By Dayo Olopade
Greetings, all! I am extremely excited about the prospect of ranting and raving about this deeply frustrating, yet rewarding book. I’ve long believed that reading and writing are extremely antisocial behaviors and that all journalists are a shade defective because of that fact–the life of David Foster Wallace is perhaps a case in point. And so I relish the opportunity to both read and write in a communal fashion.
I also want to confess my own head start on Infinite Summer. On a recent trip to Nigeria, I downed about 500 pages of the “paper brick” before returning to the states and losing not my motivation but my time.
Part of that problem comes from the unbelievable neediness of this book. The sense that Wallace himself, not to mention the compelling cast of characters and precepts that are arrayed before the reader, is tugging at your sleeve, insisting that you stay and fight. Further, the book does not go down like short stories or essays or the tremendous nonfiction journalism that is my favorite part of Wallace’s legacy. It’s broken up into 70-page marathons of engaging prose or short scenes that end abruptly, or footnotes that must be read with care and yet a thumb in the rest of the book and perhaps thrice before the reality sinks in. In other words, it’s really, really hard to start and stop. The extra weight of this being an “important book” likewise compels the reader, as many have already discussed here, to stay and fight. You’re in it or you’re out.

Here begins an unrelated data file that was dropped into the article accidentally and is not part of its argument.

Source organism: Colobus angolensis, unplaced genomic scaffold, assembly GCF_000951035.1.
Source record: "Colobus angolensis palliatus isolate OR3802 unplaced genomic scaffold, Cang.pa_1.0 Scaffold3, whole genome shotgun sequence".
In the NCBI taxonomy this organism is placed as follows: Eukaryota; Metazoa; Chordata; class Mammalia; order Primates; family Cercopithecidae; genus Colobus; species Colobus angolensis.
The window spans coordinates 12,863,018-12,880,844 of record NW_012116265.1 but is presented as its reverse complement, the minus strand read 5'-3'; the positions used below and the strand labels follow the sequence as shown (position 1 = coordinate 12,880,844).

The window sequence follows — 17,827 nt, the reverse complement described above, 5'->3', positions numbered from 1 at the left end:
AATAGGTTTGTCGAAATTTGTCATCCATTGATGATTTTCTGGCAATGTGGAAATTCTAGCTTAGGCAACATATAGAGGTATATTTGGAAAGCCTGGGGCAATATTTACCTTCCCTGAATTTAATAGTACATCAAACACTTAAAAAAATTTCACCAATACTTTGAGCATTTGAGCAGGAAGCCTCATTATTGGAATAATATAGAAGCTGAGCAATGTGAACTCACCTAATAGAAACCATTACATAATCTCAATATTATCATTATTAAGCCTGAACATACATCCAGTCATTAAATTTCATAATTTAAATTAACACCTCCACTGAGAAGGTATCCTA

When I was in this book it was good (I even devised a very helpful system for keeping up with the dread footnotes, on which more later). For months, I’ve been out–and kudos to the gang here for sucking me back in (though there was talk of sangria, don’t play).
So I’m here, and will clear the space to do this properly. Because time is paramount, as Dave Eggers’ introduction to the most recent edition makes clear:
The book is 1,067 pages long and there is not one lazy sentence. The book is drum-tight and relentlessly smart and, though it does not wear its heart on its sleeve, it’s deeply felt and incredibly moving. That it was written in three years by a writer under 35 is very painful to think about. So let’s not think about that. The point is that it’s for all these reasons—acclaimed, daunting, not-lazy, drum-tight, very funny (we didn’t mention that yet but yes) — that you picked up this book. Now the question is this: Will you actually read it?
Yes, fine. In. I’ll get into my complaints and my embarassing gushing in short order–but there’s no backtracking because hey, I just said that I would read it with these fine friends and the internet hates liars.